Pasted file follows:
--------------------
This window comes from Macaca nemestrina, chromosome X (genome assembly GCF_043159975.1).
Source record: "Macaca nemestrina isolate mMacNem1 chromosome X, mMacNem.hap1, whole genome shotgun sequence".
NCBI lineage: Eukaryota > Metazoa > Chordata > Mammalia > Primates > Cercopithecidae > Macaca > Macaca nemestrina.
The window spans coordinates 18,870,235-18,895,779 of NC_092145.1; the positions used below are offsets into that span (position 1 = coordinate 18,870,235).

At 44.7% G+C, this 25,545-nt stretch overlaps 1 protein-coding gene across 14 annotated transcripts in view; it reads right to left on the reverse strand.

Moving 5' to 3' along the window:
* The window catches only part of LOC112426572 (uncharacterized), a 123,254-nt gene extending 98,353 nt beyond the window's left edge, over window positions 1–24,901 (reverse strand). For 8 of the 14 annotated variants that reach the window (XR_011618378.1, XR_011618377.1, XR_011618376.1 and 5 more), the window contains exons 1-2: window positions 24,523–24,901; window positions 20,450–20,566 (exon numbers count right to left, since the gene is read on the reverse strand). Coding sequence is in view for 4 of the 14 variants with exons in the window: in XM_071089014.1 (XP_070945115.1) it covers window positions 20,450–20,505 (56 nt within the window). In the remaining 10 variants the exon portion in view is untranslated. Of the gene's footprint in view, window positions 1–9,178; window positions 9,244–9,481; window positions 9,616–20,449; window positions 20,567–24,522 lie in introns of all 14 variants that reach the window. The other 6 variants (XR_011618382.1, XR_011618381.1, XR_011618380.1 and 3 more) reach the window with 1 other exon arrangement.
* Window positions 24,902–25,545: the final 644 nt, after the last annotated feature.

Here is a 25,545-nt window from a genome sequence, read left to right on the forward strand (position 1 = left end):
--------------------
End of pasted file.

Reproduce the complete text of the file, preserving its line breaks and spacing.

This window comes from Macaca nemestrina, chromosome X (genome assembly GCF_043159975.1).
Source record: "Macaca nemestrina isolate mMacNem1 chromosome X, mMacNem.hap1, whole genome shotgun sequence".
NCBI lineage: Eukaryota > Metazoa > Chordata > Mammalia > Primates > Cercopithecidae > Macaca > Macaca nemestrina.
The window spans coordinates 18,870,235-18,895,779 of NC_092145.1; the positions used below are offsets into that span (position 1 = coordinate 18,870,235).

At 44.7% G+C, this 25,545-nt stretch overlaps 1 protein-coding gene across 14 annotated transcripts in view; it reads right to left on the reverse strand.

Moving 5' to 3' along the window:
* The window catches only part of LOC112426572 (uncharacterized), a 123,254-nt gene extending 98,353 nt beyond the window's left edge, over window positions 1–24,901 (reverse strand). For 8 of the 14 annotated variants that reach the window (XR_011618378.1, XR_011618377.1, XR_011618376.1 and 5 more), the window contains exons 1-2: window positions 24,523–24,901; window positions 20,450–20,566 (exon numbers count right to left, since the gene is read on the reverse strand). Coding sequence is in view for 4 of the 14 variants with exons in the window: in XM_071089014.1 (XP_070945115.1) it covers window positions 20,450–20,505 (56 nt within the window). In the remaining 10 variants the exon portion in view is untranslated. Of the gene's footprint in view, window positions 1–9,178; window positions 9,244–9,481; window positions 9,616–20,449; window positions 20,567–24,522 lie in introns of all 14 variants that reach the window. The other 6 variants (XR_011618382.1, XR_011618381.1, XR_011618380.1 and 3 more) reach the window with 1 other exon arrangement.
* Window positions 24,902–25,545: the final 644 nt, after the last annotated feature.

Here is a 25,545-nt window from a genome sequence, read left to right on the forward strand (position 1 = left end):